13. I have lived alone most of my life and am quite content. I have good friends that I do things like going out to eat or a concert with but am perfectly happy going to things on my own. As a retired person I do a lot of volunteer work which gives me my "people contact" every day. And my two dogs and a cat mean that there is always a live body somewhere near me.

    ReplyDelete
    Replies
    1. I think " someone or something" being around is an interesting phenomenon i have a twin sister...so i was always used to have someone else always around for the first decade of my life

      Delete
  14. Replies
    1. (((((((hugs))))))) I suspect you are still in shock, Rachel. Being suddenly alone after 30-odd years of being together is absolutely shocking and takes a long time to get over.

      Delete
    2. Rachel todays post perhaps was somewhat insensitive apologies

      Delete
    3. Rambler got it in one. I am happy with my own company, doing things alone, spending all day alone, travelling, etc., always have been used to it, but it is different now because there is nobody waiting for me at home, nobody to ring and tell what train I'm on, nobody for me to share things with, and nobody to get tea for.

      Don't worry John, I was interested to see what comments you received in answer to your question x

      Delete
    4. It takes a while Rachel but it does get better. Personally I don't think it gets completely better but the sharp pain becomes more of a dull ache.

      Delete
    5. Rachel tge fat lady hasnt sung yet

      Delete
    6. I know. And that doesn't make it any easier

      Delete
  15. I live alone now after having a partner for 36 years and I don't see it as coping. I help with my grandkids, read,walk and just get out there living my life. I hate pumping gas and would love someone to do that for me.

    ReplyDelete
    Replies
    1. Is tgat tge same as pumping iron?

      Delete
  16. After nearly a decade of living in two homes in two cities 8 months of the year, I'd have to say I cope, but I don't enjoy it as much as I once did. I look forward to being in the same home full time in another 16 months.

    ReplyDelete
    Replies
    1. I didnt quite realise just how much you two were apart!

      Delete
  17. My husband travels globally with work so I am quite often alone. I wasn't lonely until our old springer shuffled off his canine coil a month ago. The house is cleaner than it's ever been, nothing gets drooled on or stolen....and it's bloody horrible, and very lonely. Tomorrow we collect our new pup (another springer) and I cannot wait! Roll on noise, poo, pee and hair and that's just me hehe x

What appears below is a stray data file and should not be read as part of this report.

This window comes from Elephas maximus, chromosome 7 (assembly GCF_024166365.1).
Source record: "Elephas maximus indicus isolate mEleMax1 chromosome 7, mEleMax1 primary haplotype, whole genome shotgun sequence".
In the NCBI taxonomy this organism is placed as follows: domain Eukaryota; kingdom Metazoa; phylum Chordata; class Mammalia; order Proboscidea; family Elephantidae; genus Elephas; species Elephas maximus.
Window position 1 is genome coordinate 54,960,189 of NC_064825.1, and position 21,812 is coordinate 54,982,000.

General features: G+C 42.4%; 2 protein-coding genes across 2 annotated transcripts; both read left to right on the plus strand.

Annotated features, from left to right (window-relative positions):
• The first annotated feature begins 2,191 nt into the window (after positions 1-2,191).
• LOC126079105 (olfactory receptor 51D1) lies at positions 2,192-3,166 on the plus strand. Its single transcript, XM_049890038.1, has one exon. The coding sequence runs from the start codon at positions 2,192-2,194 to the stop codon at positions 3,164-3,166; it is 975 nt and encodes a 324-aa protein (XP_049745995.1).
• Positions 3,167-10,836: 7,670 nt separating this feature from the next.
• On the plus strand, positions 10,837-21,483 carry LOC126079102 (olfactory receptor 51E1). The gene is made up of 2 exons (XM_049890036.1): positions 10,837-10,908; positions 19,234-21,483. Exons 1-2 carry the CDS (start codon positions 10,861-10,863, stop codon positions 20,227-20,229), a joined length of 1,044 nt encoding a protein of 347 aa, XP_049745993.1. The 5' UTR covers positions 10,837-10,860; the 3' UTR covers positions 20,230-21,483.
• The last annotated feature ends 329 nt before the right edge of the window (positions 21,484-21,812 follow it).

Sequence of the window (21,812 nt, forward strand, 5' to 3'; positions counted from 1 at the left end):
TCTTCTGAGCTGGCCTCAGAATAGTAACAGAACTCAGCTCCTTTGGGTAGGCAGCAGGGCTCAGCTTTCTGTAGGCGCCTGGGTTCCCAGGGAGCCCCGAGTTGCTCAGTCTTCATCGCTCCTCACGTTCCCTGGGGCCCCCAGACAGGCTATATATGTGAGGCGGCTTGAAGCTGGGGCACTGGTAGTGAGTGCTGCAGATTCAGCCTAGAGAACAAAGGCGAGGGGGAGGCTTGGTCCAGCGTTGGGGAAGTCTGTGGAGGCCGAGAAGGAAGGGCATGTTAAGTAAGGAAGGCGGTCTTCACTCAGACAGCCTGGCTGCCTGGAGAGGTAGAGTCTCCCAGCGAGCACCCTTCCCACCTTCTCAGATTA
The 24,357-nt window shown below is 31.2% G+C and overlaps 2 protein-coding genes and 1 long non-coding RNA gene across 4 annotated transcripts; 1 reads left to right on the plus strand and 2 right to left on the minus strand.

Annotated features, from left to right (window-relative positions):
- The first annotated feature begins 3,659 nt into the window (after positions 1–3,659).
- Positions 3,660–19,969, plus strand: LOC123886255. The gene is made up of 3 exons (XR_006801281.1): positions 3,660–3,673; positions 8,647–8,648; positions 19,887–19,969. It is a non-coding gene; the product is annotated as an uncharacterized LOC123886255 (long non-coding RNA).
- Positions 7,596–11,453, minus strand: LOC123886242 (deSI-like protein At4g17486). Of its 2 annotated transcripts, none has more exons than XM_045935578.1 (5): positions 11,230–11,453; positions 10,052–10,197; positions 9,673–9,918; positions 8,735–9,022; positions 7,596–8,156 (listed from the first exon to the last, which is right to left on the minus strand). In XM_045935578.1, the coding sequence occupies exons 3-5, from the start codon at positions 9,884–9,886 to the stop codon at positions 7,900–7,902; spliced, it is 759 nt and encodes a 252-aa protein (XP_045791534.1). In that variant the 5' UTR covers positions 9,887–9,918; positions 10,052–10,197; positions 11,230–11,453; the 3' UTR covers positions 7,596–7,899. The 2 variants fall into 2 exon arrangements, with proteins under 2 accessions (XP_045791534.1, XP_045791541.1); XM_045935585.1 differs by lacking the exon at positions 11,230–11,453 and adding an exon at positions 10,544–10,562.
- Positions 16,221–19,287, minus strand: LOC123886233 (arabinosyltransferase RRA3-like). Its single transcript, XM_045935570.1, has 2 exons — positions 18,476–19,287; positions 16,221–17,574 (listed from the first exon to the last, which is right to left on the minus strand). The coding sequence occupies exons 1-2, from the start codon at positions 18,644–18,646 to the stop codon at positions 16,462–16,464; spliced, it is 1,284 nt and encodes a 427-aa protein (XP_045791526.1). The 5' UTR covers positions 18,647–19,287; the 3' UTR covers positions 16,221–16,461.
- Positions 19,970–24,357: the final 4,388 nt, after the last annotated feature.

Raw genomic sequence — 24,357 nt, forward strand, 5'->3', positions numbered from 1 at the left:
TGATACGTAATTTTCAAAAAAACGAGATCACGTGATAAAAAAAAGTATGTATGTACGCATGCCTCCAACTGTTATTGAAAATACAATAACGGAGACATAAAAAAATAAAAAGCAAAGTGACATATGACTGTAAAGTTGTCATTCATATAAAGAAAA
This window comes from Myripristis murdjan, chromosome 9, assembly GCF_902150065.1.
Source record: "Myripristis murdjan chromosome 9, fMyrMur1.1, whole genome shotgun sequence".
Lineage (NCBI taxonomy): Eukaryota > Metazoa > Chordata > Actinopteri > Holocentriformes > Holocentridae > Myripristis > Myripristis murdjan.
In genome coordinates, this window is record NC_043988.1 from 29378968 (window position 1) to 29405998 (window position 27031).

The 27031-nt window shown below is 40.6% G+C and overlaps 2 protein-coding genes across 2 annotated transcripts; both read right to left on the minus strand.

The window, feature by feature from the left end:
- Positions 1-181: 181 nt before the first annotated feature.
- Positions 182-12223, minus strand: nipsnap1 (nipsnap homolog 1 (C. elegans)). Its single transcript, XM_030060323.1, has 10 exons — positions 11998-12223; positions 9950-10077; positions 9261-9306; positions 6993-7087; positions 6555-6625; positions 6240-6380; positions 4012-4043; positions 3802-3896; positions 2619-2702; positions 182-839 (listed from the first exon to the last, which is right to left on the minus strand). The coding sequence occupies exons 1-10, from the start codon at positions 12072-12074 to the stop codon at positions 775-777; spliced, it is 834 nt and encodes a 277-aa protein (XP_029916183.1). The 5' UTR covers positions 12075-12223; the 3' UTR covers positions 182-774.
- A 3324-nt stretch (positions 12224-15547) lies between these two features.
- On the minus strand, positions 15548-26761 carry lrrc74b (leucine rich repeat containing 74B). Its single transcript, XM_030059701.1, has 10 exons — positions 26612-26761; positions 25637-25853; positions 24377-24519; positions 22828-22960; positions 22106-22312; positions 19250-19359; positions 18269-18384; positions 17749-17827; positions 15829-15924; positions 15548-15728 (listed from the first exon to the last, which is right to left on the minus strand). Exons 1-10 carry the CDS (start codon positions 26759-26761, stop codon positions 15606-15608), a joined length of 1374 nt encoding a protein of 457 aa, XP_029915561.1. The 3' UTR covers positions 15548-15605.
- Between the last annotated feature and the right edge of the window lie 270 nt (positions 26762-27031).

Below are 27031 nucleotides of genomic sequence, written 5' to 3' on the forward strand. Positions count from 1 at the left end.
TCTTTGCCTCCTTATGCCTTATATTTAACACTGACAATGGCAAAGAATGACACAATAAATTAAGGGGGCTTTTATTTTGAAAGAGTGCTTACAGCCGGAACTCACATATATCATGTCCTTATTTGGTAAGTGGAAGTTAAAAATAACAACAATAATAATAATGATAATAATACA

ReplyDelete
  18. I like the new glasses.

    Who's the urchin? The girl in the gussied-up rags, I mean. I don't recognize her but I assume there's something meaningful in the reference.

    I think it's a consensus here that being alone isn't something that requires coping skills. Enjoying a human-free lifestyle seems to come naturally to most of your Commentors, and I'll second that. But it would be very hard to not have a companion animal.

    ReplyDelete
    Replies
    1. Its victor Hugo's Eponine ..from Les Miserables
      She lived a lonely life and died alone dreaming of the handsome Marius

      Delete
  19. I used to love time by myself for a few days or even more. I don't anymore. I still like my alone time, but I like Jerry to be there when I go to bed at night and when I wake up in the morning.

    ReplyDelete
    Replies
    1. I love making " snow angels" out of the cold bedsheets when the Prof is away

      Delete
  20. I'm much the same as you; just as happy by myself, as when Lady M is here. This year I think she's been abroad more than she's been at home.

    ReplyDelete
  21. I don't mind being home alone but in a strange place...no thanks. As long as I have my books and DVDs I could be home alone for a week maybe.

    ReplyDelete
    Replies
    1. Yes i am just like you...i went to seattle once alone and hated it

      Delete
  22. I've always lived alone ever since leaving my family in my mid-20s, and have always been comfortable with it. Wouldn't have it any other way, though as I approach more advanced years I find the prospect of being unable to manage alone - getting around, eating, toilet etc - utterly terrifying, though no signs of such happening just yet.

    ReplyDelete
    Replies
    1. Lol RAYMONDO you sound like mr udall in AS GOOD AS IT GETS

      Delete
    2. 'Fraid I don't catch your reference, J.G. I only saw the film the once when it first came out (you more than once, I imagine) but now I'll have to watch it again to catch your meaning. Drat!

      Delete
    3. I misstead your comment and thought you were talking about sharing a toilet...mr udall couldnt share anything!

      Delete
    4. Just found out (through IMDb) that Mr Udall was the Jack Nicholson character, though I don't recall in the film his not sharing anything. As for not sharing a toilet, that would be for the Kenneth Williams's of this world, of whom I'm not one - though I do stress that I wouldn't share a toilet with anyone at the same time as they are using it. :-)

      Delete
  23. I wouldn't call it coping, just enjoying! My husband is 6 weeks in, 6 weeks out from a Nursing Outpost in the extreme north of the North West Territories. I have my job at the hospital here in the Yukon, where I get more than enough chatter, and at home have quiet conversations with my son..... Last year at school before University next September. I wonder if I will get all weepy coz my baby is leaving the nest? We have our ever present furry fairy elephant, Fionnula, our Bernese, who demands you talk to her, after all, the Queen is at court and one must pay homage....lol! Love being alone, peruse over my garden, pick some veggies, (coming to an end, getting some frosts overnight up here in the North), mug of British tea, switch on UKTV box, catch up on the programs and knit!

    ReplyDelete
    Replies
    1. This comment made me smile benignly

      Delete